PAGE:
10Simon Peter had a sword. He took it and hit a servant who was owned by the head religious leader and cut off his right ear. 11Then Jesus said to Peter, “Put your sword back where it belongs. Am I not to go through what My Father has given Me to go through?”

Here, Jesus interrupts Peter’s physical defense, because it interfered with the completion of Christ’s mission to lay down His life so that Christians may have salvation, life everlasting. Jesus’s words to Simon Peter that night in the Garden of Gethsemane were in no way an infinite command to all future generations.

Christ’s words were not an excuse for nor a directive upon humanus infinitum to refrain from the defense of self or from the defense of children entrusted to one’s care.

In fact, “the idea that one is required to surrender his life – or the lives of his family, neighbors, or even strangers – in the face of armed attack is alien to scripture” (David French, National Review).

Does caring for the widow and for the orphan not entail the preservation of life?

Jesus is not a new, separate “god,” one at war with His Father or with the Old Testament scriptures. The Old Testament’s rests great emphasis upon the value of life, including the right to defend oneself and others from bodily harm (Nehemiah 4:14 is just one example). This reverence for life is present in the New Testament as well. For instance, it was at the Last Super when Christ instructed His disciples, “But now if you have a purse, take it, and also a bag; and if you don’t have a sword, sell your cloak and buy one,” (Luke 22:36) (emphasis mine).

This brings me to my fourth and final point: Waller never presents theological evidence to support his thesis that it is immoral for faculty and administrators to be armed in defense of students. Christ’s disciples were themselves teachers of the Word and good news. This thought appears to have escaped the assistant rector altogether.

Ryan Waller is quick to launch the barb of moral reprehensibility at Pantego Christian Academy, and by default, at all Christian schools who choose to follow Pantego’s lead.

Yet, to read Waller’s article one may be led to believe that Christ was a pacifist – He wasn’t – and that Christians should simply do nothing in the event of a school shooting, but passively accept our demise and the demise of countless children via the bullets of a madman…  as the minutes pass by before the first law enforcement officer arrives.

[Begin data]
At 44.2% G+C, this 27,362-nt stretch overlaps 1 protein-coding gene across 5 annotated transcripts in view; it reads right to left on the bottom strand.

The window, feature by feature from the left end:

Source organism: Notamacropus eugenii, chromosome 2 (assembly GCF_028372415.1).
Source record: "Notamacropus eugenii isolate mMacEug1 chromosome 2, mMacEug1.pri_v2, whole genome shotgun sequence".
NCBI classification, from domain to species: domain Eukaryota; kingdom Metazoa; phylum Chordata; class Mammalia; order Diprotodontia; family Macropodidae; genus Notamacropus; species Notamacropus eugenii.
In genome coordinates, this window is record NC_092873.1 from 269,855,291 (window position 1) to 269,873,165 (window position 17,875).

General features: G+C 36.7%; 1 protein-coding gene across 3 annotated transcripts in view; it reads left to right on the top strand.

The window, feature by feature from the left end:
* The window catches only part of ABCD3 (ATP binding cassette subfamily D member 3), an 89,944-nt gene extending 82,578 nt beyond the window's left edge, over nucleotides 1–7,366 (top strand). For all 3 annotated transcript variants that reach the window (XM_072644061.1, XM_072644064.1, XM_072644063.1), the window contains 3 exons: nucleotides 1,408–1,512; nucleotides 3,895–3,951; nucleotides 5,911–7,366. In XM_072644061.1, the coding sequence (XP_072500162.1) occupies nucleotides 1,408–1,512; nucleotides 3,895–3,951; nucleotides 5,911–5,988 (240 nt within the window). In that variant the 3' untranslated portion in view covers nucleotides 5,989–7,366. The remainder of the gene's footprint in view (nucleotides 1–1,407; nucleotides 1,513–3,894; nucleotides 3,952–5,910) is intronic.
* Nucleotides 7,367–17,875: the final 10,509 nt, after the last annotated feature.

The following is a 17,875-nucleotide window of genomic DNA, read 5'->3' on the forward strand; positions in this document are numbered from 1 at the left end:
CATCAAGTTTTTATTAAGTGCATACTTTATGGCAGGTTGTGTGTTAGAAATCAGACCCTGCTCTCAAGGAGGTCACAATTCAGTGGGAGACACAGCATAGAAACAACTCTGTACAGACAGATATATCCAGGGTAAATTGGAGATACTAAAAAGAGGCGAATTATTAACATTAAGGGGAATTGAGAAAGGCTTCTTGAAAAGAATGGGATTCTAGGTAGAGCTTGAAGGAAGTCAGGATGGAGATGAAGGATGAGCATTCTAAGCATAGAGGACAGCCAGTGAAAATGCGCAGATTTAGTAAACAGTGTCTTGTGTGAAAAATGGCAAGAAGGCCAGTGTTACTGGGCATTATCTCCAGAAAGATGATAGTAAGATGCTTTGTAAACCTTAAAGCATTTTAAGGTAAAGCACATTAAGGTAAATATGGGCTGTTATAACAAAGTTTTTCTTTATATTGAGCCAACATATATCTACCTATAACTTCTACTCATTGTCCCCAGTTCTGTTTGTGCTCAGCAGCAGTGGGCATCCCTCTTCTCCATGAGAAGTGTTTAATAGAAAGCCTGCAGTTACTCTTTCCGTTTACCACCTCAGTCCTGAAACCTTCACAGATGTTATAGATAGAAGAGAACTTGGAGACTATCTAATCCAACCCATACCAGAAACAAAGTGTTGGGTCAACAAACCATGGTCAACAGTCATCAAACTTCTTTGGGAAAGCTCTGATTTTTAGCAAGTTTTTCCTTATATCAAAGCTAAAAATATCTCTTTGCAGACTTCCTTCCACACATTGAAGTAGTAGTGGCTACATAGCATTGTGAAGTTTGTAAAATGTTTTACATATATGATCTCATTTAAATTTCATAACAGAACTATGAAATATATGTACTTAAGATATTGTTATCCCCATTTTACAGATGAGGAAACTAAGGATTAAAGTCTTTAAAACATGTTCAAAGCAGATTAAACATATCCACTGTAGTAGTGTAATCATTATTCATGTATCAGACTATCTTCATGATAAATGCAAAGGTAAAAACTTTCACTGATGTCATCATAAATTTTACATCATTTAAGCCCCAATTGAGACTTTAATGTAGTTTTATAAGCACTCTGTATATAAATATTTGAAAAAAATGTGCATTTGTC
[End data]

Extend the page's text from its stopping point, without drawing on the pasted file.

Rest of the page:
To use Waller’s own words: His decision to twist scripture and omit context in order to lend credence to his personal, political opinion, draping non-theological sentiments in the cloak of religion, “is not only ill-advised, it is morally reprehensible.”

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Democrats turn Mexican Independence Day celebration in Chicago into political statement against Trump

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Democrats turn Mexican Independence Day celebration in Chicago into political statement against Trum

The long-standing tradition of cruising in Chicago streets for Mexican Independence Day had a double meaning this year as hundreds of revelers circled Trump Tower in Chicago waving Mexican flags and honking in celebration and protest.

The change in venue from the normal “cruising” in Hispanic neighborhoods was prompted by law enforcement’s decision to block off roads normally used for the occasion. The disruptive and sometimes violent celebrations were relocated after 10th district police blocked 26th St. in the Mexican neighborhood of Little Village.

The motivation behind the blocked streets in Hispanic neighborhoods was clear: To move the celebration downtown where it could become a protest. We know this because the official police statement declared their reasoning was for cleanup following a parade… but there was no parade scheduled for the streets in question. This was clearly a political move orchestrated by leftists in the Mayor’s office.

Cars and trucks with Mexican flags have been cruising Hispanic neighborhoods for Mexican Independence Day since the mid-80s. It wasn’t until far-left Mayor Lori Lightfoot sought to weaponize and politicize the celebration that the venue was changed to the streets right in front of Trump Tower.

Expression of cultural pride is one thing. Waving Mexican flags defiantly at Trump Tower has turned the celebration of Mexican Independence Day into a political statement, just as Democrats want it to be.

We are currently forming the American Conservative Movement. If you are interested in learning more, we will be sending out information in a few weeks.

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The non-existent Evangelical Dark Web

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The non-existent Evangelical Dark Web

There’s lot of talk about there being an Evangelical Dark Web. This is supposedly the “Christian” version of the Intellectual Dark Web, which comprises of secular thought leaders like Jordan Peterson, Ben Shapiro, Joe Rogan, Dave Rubin, The Weinstein brothers, Sam Harris and several others. They all come from different backgrounds, have different political ideologies and disagree on most issues. Their unifying factor, however, is that they believe in freedom of speech and want to engage in open and honest conversation about their differences.

What the IDW does that’s different than virtually anyone else is that they embrace the discussions. They are okay with disagreement. They enjoy the intellectual exercise of talking though philosophical differences of opinion. They’ll engage honestly with those that they disagree with. Podcasts like The Joe Rogan Experience, The Rubin Report and Ben Shapiro’s Sunday Special all exemplify exactly that: Just talk to people.